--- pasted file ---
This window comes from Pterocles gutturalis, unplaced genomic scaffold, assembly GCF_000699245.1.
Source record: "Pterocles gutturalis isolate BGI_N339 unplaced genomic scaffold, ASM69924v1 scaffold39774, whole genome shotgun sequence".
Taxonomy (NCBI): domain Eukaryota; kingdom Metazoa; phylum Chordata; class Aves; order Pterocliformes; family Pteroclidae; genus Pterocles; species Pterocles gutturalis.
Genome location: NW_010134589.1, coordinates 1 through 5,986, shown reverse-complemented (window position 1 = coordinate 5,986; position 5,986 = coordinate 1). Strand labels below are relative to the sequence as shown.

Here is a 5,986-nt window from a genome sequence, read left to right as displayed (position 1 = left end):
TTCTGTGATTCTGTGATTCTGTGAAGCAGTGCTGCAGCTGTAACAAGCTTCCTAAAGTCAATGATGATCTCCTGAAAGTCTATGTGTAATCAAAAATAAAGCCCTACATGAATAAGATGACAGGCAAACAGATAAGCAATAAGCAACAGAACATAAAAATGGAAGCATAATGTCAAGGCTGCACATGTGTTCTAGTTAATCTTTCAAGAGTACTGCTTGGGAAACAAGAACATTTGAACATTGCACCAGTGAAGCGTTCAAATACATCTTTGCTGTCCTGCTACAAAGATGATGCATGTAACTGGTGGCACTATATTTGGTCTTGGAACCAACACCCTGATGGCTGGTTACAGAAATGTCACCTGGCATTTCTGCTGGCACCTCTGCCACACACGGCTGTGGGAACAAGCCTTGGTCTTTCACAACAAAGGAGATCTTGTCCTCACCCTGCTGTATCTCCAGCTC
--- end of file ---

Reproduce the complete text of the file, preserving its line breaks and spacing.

This window comes from Pterocles gutturalis, unplaced genomic scaffold, assembly GCF_000699245.1.
Source record: "Pterocles gutturalis isolate BGI_N339 unplaced genomic scaffold, ASM69924v1 scaffold39774, whole genome shotgun sequence".
Taxonomy (NCBI): domain Eukaryota; kingdom Metazoa; phylum Chordata; class Aves; order Pterocliformes; family Pteroclidae; genus Pterocles; species Pterocles gutturalis.
Genome location: NW_010134589.1, coordinates 1 through 5,986, shown reverse-complemented (window position 1 = coordinate 5,986; position 5,986 = coordinate 1). Strand labels below are relative to the sequence as shown.

Here is a 5,986-nt window from a genome sequence, read left to right as displayed (position 1 = left end):
TTCTGTGATTCTGTGATTCTGTGAAGCAGTGCTGCAGCTGTAACAAGCTTCCTAAAGTCAATGATGATCTCCTGAAAGTCTATGTGTAATCAAAAATAAAGCCCTACATGAATAAGATGACAGGCAAACAGATAAGCAATAAGCAACAGAACATAAAAATGGAAGCATAATGTCAAGGCTGCACATGTGTTCTAGTTAATCTTTCAAGAGTACTGCTTGGGAAACAAGAACATTTGAACATTGCACCAGTGAAGCGTTCAAATACATCTTTGCTGTCCTGCTACAAAGATGATGCATGTAACTGGTGGCACTATATTTGGTCTTGGAACCAACACCCTGATGGCTGGTTACAGAAATGTCACCTGGCATTTCTGCTGGCACCTCTGCCACACACGGCTGTGGGAACAAGCCTTGGTCTTTCACAACAAAGGAGATCTTGTCCTCACCCTGCTGTATCTCCAGCTC